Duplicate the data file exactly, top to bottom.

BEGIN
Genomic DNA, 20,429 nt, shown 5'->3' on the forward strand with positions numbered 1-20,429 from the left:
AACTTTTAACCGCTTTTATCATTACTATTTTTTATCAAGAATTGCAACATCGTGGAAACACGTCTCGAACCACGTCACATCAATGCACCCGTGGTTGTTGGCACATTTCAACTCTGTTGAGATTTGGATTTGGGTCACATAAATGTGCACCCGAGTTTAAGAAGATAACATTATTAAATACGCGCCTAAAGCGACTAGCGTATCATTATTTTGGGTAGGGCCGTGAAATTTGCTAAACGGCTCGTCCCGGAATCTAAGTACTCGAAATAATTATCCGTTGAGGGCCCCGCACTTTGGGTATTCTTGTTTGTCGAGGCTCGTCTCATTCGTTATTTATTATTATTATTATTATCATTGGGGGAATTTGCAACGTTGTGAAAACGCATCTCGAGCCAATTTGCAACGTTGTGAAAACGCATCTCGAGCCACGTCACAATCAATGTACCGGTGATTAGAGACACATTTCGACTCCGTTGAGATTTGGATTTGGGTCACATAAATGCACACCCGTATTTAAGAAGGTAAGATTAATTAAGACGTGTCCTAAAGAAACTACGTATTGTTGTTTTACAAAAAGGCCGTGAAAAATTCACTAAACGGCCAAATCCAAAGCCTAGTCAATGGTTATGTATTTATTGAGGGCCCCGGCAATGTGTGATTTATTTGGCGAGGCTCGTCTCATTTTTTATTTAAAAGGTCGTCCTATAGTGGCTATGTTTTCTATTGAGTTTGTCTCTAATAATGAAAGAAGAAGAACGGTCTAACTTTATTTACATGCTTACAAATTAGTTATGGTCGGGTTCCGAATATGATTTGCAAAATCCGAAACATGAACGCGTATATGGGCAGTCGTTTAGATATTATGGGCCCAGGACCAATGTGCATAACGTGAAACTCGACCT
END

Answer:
Genomic DNA, 20,429 nt, shown 5'->3' on the forward strand with positions numbered 1-20,429 from the left:
AACTTTTAACCGCTTTTATCATTACTATTTTTTATCAAGAATTGCAACATCGTGGAAACACGTCTCGAACCACGTCACATCAATGCACCCGTGGTTGTTGGCACATTTCAACTCTGTTGAGATTTGGATTTGGGTCACATAAATGTGCACCCGAGTTTAAGAAGATAACATTATTAAATACGCGCCTAAAGCGACTAGCGTATCATTATTTTGGGTAGGGCCGTGAAATTTGCTAAACGGCTCGTCCCGGAATCTAAGTACTCGAAATAATTATCCGTTGAGGGCCCCGCACTTTGGGTATTCTTGTTTGTCGAGGCTCGTCTCATTCGTTATTTATTATTATTATTATTATCATTGGGGGAATTTGCAACGTTGTGAAAACGCATCTCGAGCCAATTTGCAACGTTGTGAAAACGCATCTCGAGCCACGTCACAATCAATGTACCGGTGATTAGAGACACATTTCGACTCCGTTGAGATTTGGATTTGGGTCACATAAATGCACACCCGTATTTAAGAAGGTAAGATTAATTAAGACGTGTCCTAAAGAAACTACGTATTGTTGTTTTACAAAAAGGCCGTGAAAAATTCACTAAACGGCCAAATCCAAAGCCTAGTCAATGGTTATGTATTTATTGAGGGCCCCGGCAATGTGTGATTTATTTGGCGAGGCTCGTCTCATTTTTTATTTAAAAGGTCGTCCTATAGTGGCTATGTTTTCTATTGAGTTTGTCTCTAATAATGAAAGAAGAAGAACGGTCTAACTTTATTTACATGCTTACAAATTAGTTATGGTCGGGTTCCGAATATGATTTGCAAAATCCGAAACATGAACGCGTATATGGGCAGTCGTTTAGATATTATGGGCCCAGGACCAATGTGCATAACGTGAAACTCGACCT